We offer castration or gelding services at MBM Vets

Castration, also known as gelding or cutting, is a surgical procedure involving the removal of testicles from a colt or stallion. For most horse owners, castration offers a means to eliminate or reduce unwanted stallion behaviour such as the mounting of mares, fighting or attacking other geldings and foals, and aggressiveness towards humans.

  • Most colts can be castrated from 5 months old as long as both testicles have descended. This usually occurs by around 8 to 10 months of age. If they have not descended at this time, they are unlikely to do so, and may require a more involved surgical procedure. We advise having a vet ensure both testicles are present prior to setting a castration date.


    There is no age limit as such with older stallions, however the risk of complications increases with age.


    We recommend castrating most animals in the spring or autumn to avoid complications associated with flies and mud.

  • Your colt may be a cryptorchid or ‘rig’. Please see our webpage discussing this here.

  • Stallions older than 3 years old should be castrated at the clinic due to the increased risk of operative complications unless otherwise agreed upon with one of our vets. Ideally castrations should be carried out at the clinic but can be performed at home, as long as the facilities are suitable.

  • 1. Safe and sound loose box of adequate size (at least 3m x 3m approximately), ideally with no protrusions from the walls such as automatic waterers, etc.


    2. Deep, clean straw bed to provide padding during anaesthetic induction. Shavings and sawdust are not suitable.


    3. A confident handler present who may be asked to assist if required.


    4. A consent form will need to be signed before the procedure can go ahead.

  • At MBM, all geldings are performed under general anaesthetic. An intravenous catheter will be placed in the neck to allow for anaesthetic top-ups. Tetanus anti-toxin will be administered. Sedation will be administered followed by the anaesthetic, which will result in the horse gently collapsing to the ground. A cover is placed over the eyes and the upward facing hindleg is anchored forward to the horse’s neck to allow for scrotal access. An intramuscular injection of long-acting antibiotic may be given at this time. One or two surgical incisions are made over the scrotum to exteriorise the testicles. Ligatures are placed as close to the body wall as possible around the blood vessels and network of tubes running from the testicle into the abdomen. Emasculators are applied just below these ligatures to crush and cut the underlying tissue, allowing for testicle removal. The incision sites are either left open to allow for drainage or may be closed with glue. A potent anti-inflammatory/painkiller will be given via the catheter.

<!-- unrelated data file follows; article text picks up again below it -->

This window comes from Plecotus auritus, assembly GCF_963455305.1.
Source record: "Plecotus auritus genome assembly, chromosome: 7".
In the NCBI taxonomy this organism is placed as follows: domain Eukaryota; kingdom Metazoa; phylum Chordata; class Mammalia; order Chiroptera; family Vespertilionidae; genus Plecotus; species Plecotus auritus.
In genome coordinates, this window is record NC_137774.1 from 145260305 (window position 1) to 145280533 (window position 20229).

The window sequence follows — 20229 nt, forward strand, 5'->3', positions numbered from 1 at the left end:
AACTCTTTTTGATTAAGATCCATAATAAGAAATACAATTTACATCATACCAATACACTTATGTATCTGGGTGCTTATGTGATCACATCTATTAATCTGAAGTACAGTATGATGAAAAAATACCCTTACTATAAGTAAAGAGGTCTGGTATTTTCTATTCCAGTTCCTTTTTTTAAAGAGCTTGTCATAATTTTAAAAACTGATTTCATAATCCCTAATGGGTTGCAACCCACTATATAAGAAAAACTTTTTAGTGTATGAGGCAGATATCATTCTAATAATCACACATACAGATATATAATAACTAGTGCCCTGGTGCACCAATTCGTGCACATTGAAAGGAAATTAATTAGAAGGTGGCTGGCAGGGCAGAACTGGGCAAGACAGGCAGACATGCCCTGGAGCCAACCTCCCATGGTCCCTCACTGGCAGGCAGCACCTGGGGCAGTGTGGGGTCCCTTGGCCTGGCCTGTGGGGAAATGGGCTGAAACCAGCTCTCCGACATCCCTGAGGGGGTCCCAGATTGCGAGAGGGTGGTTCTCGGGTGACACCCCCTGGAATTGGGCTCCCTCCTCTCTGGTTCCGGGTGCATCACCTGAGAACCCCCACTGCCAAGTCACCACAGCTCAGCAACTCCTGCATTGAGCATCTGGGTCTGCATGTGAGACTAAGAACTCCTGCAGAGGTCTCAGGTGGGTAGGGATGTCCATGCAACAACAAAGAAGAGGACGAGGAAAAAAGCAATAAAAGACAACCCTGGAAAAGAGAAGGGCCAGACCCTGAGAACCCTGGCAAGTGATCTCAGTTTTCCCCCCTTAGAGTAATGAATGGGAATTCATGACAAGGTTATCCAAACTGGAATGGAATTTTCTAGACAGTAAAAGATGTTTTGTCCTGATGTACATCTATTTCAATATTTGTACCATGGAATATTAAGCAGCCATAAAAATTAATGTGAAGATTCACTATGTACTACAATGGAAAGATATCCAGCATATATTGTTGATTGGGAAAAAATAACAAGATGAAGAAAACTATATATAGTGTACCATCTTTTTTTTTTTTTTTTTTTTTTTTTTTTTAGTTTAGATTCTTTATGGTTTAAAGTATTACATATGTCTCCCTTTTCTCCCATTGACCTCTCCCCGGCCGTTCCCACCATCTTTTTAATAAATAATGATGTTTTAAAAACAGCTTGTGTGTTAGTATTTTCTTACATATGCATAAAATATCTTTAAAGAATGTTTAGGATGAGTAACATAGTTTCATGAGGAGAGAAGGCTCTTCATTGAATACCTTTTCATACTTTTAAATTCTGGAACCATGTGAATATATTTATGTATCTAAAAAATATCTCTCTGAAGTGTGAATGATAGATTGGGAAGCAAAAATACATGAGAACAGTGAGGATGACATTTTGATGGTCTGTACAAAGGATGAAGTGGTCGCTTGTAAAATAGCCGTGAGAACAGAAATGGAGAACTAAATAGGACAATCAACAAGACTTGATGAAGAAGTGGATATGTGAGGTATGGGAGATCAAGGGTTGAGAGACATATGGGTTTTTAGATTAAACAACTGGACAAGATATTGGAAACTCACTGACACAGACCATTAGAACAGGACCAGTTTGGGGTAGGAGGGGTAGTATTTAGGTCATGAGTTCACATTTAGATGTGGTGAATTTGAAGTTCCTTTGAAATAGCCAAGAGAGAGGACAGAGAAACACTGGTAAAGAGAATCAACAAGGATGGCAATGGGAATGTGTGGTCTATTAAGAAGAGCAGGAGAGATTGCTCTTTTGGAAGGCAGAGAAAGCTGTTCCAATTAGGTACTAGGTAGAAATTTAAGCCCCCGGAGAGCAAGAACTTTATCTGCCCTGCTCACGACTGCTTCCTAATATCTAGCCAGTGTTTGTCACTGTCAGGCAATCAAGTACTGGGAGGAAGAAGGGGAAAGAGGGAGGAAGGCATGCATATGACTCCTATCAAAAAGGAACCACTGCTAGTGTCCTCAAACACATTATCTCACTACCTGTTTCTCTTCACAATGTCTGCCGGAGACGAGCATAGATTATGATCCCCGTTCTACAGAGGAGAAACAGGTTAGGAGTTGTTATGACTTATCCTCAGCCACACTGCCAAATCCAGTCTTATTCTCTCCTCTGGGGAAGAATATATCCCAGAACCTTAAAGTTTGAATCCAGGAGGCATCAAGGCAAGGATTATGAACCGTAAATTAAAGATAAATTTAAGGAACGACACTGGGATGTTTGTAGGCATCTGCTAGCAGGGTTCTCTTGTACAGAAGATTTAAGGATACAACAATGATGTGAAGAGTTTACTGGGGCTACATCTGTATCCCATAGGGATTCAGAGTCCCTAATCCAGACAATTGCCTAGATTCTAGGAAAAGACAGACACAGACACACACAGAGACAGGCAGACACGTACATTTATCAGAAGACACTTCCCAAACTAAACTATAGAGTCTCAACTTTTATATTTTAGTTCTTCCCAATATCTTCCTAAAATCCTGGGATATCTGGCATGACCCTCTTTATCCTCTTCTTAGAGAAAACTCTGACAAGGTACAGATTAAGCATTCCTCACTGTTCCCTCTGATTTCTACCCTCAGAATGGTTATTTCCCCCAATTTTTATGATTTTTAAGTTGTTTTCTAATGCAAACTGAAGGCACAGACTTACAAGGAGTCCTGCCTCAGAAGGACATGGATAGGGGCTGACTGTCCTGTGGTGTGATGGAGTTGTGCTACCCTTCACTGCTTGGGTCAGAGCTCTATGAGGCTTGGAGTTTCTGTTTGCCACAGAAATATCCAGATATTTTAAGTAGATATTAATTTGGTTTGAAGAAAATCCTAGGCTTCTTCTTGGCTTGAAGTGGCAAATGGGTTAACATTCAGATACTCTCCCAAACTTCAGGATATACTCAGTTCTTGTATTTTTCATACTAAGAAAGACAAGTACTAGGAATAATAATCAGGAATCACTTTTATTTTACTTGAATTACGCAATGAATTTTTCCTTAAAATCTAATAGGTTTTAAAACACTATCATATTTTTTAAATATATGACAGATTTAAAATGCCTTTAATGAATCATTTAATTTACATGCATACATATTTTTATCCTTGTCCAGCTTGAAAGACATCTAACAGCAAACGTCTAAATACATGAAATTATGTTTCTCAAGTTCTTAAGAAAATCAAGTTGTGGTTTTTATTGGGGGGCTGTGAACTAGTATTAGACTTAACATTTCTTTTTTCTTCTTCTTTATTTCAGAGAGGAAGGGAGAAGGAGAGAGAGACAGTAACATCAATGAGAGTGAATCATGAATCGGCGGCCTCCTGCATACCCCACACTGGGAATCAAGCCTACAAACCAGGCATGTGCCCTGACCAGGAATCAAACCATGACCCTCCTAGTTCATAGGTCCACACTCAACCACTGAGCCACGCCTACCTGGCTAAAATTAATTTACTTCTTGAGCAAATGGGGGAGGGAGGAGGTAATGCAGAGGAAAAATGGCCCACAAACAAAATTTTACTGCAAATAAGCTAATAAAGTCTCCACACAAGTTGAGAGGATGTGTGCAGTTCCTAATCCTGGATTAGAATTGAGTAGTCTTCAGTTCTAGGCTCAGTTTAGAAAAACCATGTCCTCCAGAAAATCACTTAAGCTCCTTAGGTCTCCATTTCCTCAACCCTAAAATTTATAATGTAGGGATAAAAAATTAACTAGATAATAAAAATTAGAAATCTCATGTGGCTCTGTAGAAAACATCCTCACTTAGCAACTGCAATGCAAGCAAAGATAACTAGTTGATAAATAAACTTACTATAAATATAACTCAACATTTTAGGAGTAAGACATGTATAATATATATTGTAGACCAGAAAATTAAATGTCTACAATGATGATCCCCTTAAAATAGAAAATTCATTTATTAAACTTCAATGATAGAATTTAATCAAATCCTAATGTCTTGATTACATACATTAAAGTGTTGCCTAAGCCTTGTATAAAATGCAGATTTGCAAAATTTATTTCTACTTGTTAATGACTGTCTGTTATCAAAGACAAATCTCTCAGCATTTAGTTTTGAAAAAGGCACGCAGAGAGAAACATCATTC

• Due to their prey nature, many horses will enter ‘flight’ mode even if the anaesthetic hasn’t completely worn off and try to get up too soon, which can result in injury to themselves. Our vets will try to keep the horse down in a quiet, calm manner for as long as possible to ensure they are mostly awake before trying to get up. The sedation should wear off within an hour. Food should be withheld until they are fully awake and able to eat. A gelding aftercare sheet will be supplied to you with post-operative advice and problems to look out for.

  • At MBM, we recommend a period of 48 hours box rest coupled with 15 minutes hand-walking twice daily. After this, turnout in a small paddock is recommended for 2-3 weeks. Movement will help to reduce swelling at the surgical sites. Cold hosing may be recommended if there is a large degree of swelling. Oral anti-inflammatories and/or antibiotics may be prescribed.


    It is important to remember that your horse can remain fertile for up to 6 weeks post-op and must be kept separately from mares during this time.

  • Although regarded as a routine procedure, castration is an invasive surgery and complications can occur. Anaesthesia always carries a risk in equines and, although this is relatively low in young fit animals, the possibility of complications is still present and should be appreciated.


    One of the most common post-op complications is bleeding. A small drip of blood from the incision site(s) can be normal 24-48 hours post-operatively. If you are unable to count the drops of blood as they fall, or notice a continuous stream of blood, please contact the practice immediately.


    A small amount of scrotal/sheath swelling is considered normal; however, this should improve with movement and your horse should be well in himself. A dramatically swollen scrotum/sheath (often coupled with a fever) can be indicative of a post-operative infection which often occurs due to environmental contamination. You may notice that your horse is duller than normal and off his food. In some cases, there may be evidence of purulent, malodourous discharge from the surgical sites. This will require veterinary attention to assess if a course of antibiotics is warranted or if the incisions need to be re-opened to establish drainage.


    Sometimes, tissue material may protrude from the surgical sites. This may be a bit of the vaginal tunic (the sac which the testicle previously sat in) which can be trimmed away. However, in rare cases, pieces of intestine can prolapse which is a serious emergency and requires veterinary intervention immediately. We advise contacting the practice immediately if you notice any protruding tissue.

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